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Re: [Help-tar] [PATCH] Add --clamp-mtime option

From: Jakob Bohm
Subject: Re: [Help-tar] [PATCH] Add --clamp-mtime option
Date: Wed, 10 Jun 2015 06:48:53 +0200
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On 10/06/2015 05:58, Paul Eggert wrote:
Jakob Bohm wrote:
make will still see the files in debian/foo with the
timestamps make expects, and will thus not redo most of the copies and
compilations, as it would if the actual files had been backdated with

I don't see why 'make' would have to redo most of its work with
backdating, if the backdating is done to a time that *could* have been
done by a 'make'.

This is because the timestamp manipulation is typically limited to
files that are going to be packaged, not to build intermediary files
(such as .o files).

As a result, make may see files that were not backdated, notice that
those are newer than the backdated files, and recreate the backdated

If (in a misguided attempt to please make), you also start touching
files outside debian/${pkgname}, you will be corrupting the timestamps in the source package, making it more difficult for users/other people other than the package maintainer to inspect the chronology of source code changes.

And do remember that debian source packages are independent of any
source control systems (git, svn etc. etc.) that you may have been
using when you created the package.  Online repositories such as
alioth, gitorius and bitkeeper come and go much more often than the
(infinite!) lifetime of archived debian package repositories.  If it is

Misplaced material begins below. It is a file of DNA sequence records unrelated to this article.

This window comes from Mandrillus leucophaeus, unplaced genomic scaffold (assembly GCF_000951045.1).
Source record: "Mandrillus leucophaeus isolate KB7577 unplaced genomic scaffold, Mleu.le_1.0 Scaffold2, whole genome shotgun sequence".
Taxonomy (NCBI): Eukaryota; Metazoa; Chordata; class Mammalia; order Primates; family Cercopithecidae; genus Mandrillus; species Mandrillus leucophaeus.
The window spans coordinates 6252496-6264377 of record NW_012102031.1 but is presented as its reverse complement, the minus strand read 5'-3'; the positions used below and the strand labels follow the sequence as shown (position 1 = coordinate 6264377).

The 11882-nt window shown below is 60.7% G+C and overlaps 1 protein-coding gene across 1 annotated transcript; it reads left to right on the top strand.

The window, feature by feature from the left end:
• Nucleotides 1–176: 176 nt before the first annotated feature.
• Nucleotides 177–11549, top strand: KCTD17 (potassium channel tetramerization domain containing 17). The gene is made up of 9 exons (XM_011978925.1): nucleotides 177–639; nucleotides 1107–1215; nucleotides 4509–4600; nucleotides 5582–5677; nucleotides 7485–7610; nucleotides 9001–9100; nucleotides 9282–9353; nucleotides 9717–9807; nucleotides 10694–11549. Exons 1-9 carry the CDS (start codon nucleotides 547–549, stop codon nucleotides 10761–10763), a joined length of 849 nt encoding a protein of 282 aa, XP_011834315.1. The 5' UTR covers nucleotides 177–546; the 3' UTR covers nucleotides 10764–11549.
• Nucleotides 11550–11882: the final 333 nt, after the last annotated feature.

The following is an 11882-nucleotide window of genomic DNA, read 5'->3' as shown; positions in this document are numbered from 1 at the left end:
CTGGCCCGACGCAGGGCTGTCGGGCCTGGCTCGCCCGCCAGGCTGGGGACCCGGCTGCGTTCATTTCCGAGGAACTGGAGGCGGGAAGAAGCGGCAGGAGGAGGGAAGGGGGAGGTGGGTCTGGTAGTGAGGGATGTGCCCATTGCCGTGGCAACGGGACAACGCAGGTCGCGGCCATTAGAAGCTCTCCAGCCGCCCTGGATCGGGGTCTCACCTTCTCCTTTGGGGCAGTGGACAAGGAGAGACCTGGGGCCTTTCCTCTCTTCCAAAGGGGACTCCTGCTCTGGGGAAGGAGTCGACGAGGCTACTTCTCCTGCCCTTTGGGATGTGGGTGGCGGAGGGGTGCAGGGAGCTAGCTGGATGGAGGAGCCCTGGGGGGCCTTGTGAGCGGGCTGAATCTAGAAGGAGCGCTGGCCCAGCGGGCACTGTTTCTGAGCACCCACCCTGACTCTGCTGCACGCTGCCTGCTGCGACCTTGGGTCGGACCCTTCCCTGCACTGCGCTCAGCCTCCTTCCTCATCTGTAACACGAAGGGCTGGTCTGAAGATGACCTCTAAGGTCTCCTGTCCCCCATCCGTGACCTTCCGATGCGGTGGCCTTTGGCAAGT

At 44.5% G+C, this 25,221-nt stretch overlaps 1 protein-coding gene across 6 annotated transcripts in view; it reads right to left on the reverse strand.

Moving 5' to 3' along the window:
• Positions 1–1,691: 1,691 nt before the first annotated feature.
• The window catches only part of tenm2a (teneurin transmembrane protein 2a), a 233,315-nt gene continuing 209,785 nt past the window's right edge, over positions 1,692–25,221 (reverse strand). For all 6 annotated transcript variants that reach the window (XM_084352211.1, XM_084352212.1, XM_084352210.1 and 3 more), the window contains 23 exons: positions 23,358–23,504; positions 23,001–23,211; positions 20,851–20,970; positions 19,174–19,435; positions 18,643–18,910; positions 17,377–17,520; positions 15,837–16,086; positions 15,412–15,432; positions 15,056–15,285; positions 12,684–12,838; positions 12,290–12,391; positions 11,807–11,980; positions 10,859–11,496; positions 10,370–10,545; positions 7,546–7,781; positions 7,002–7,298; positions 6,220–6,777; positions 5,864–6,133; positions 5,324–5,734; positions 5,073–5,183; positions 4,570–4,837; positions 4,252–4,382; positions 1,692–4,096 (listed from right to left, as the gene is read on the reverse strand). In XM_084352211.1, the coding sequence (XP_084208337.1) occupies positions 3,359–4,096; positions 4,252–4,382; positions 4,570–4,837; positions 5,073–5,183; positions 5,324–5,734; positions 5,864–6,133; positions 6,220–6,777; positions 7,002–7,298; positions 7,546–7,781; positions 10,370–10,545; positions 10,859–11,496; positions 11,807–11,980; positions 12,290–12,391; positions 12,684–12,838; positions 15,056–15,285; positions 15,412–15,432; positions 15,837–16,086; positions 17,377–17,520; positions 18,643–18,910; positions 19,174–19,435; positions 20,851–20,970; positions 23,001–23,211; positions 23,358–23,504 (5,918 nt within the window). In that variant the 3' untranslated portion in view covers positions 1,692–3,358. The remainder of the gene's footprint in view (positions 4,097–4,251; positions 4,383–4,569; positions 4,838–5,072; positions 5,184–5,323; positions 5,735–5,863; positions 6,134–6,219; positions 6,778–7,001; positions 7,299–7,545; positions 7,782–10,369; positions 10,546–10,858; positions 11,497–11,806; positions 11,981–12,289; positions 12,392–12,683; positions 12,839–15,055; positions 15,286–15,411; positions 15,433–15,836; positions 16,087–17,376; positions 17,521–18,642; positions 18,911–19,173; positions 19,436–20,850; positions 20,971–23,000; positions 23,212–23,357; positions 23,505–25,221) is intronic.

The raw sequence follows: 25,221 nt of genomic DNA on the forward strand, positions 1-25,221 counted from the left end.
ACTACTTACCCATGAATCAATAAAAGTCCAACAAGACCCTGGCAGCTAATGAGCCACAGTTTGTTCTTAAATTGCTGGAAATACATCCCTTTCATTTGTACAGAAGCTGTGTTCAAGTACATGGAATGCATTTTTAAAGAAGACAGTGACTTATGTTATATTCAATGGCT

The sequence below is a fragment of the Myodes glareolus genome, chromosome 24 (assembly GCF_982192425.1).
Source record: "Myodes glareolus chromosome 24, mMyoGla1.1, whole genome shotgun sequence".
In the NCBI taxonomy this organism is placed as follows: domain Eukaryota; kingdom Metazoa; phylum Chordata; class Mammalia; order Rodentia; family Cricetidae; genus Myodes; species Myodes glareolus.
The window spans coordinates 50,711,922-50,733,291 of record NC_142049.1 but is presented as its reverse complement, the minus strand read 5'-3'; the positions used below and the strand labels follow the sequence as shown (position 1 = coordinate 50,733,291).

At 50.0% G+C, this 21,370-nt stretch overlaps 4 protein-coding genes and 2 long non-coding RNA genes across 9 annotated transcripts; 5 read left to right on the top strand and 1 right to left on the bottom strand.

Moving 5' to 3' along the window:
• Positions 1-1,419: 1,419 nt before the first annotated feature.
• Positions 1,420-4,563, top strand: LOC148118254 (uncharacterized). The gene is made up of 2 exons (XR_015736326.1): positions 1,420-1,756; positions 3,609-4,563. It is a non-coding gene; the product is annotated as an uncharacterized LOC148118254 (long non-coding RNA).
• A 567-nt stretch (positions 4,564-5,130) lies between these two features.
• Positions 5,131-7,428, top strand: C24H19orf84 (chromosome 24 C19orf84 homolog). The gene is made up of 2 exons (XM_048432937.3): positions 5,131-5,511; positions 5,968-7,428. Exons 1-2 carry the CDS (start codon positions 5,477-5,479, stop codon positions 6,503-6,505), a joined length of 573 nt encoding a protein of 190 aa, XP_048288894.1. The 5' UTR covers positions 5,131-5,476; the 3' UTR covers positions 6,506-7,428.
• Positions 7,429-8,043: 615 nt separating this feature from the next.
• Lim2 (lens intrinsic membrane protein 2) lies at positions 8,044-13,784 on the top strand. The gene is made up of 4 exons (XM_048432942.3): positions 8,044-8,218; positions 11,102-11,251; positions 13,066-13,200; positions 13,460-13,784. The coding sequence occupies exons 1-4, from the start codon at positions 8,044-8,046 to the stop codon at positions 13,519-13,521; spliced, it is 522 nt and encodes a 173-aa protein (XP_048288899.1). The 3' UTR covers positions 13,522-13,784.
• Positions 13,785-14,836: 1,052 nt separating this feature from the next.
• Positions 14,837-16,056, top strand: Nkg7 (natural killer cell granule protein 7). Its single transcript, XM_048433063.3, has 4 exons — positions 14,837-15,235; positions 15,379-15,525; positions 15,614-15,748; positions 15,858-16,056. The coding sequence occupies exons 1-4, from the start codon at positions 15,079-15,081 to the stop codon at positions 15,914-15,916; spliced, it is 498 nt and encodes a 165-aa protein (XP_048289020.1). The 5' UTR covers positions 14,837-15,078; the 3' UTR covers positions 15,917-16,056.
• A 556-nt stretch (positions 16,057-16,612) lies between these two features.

not on both the source code DVDs and the Debian mirrors, then it is not
accompanying the binary files provided to users, and thus cannot be a
needed part of the GPL source code for any GPL packages.

All of this is avoided by using the (existing!) tar --mtime option to
only change the timestamps in the .deb and .udeb packages, not in the
build tree.

As a thought experiment, suppose your working files are the same as
what's in your repository (i.e., 'git diff' outputs nothing), and
suppose you run 'make' and build everything, and then touch every file
that's in the repository so that its timestamp equals the time of its
most recent commit.  If the newest such timestamp is T, suppose you also
do a "touch -d T FOO" for every file FOO that's built by 'make' (i.e.,
every file that's not in the repository).  After these timestamps are
all applied, the resulting set of files should be such that:

1. Running 'make' does nothing because everything appears to be up to date.

2. Putting the files into a tarball and then extracting from the tarball
will still keep 'make' happy on the extracting host.

3. If you redo the whole process you'll still get the same output
tarball with the same time stamps, so it's reproducible.

4. If you change any of the repository-controlled files (either by
editing and committing the results, or by checking out another branch)
you redo the whole process everything will still work with the new
configuration (generating different tarballs of course).

None of this requires --clamp-mtime so I'm not seeing what --clamp-mtime
buys us.  Evidently I'm missing something.

--clamp-mtime preserves the timestamp of files that are *not*
modified/created by the package build and should thus keep the
timestamp from the source package.  Man pages and default config files
are very common cases.


Jakob Bohm, CIO, Partner, WiseMo A/S.
Transformervej 29, 2860 Søborg, Denmark.  Direct +45 31 13 16 10
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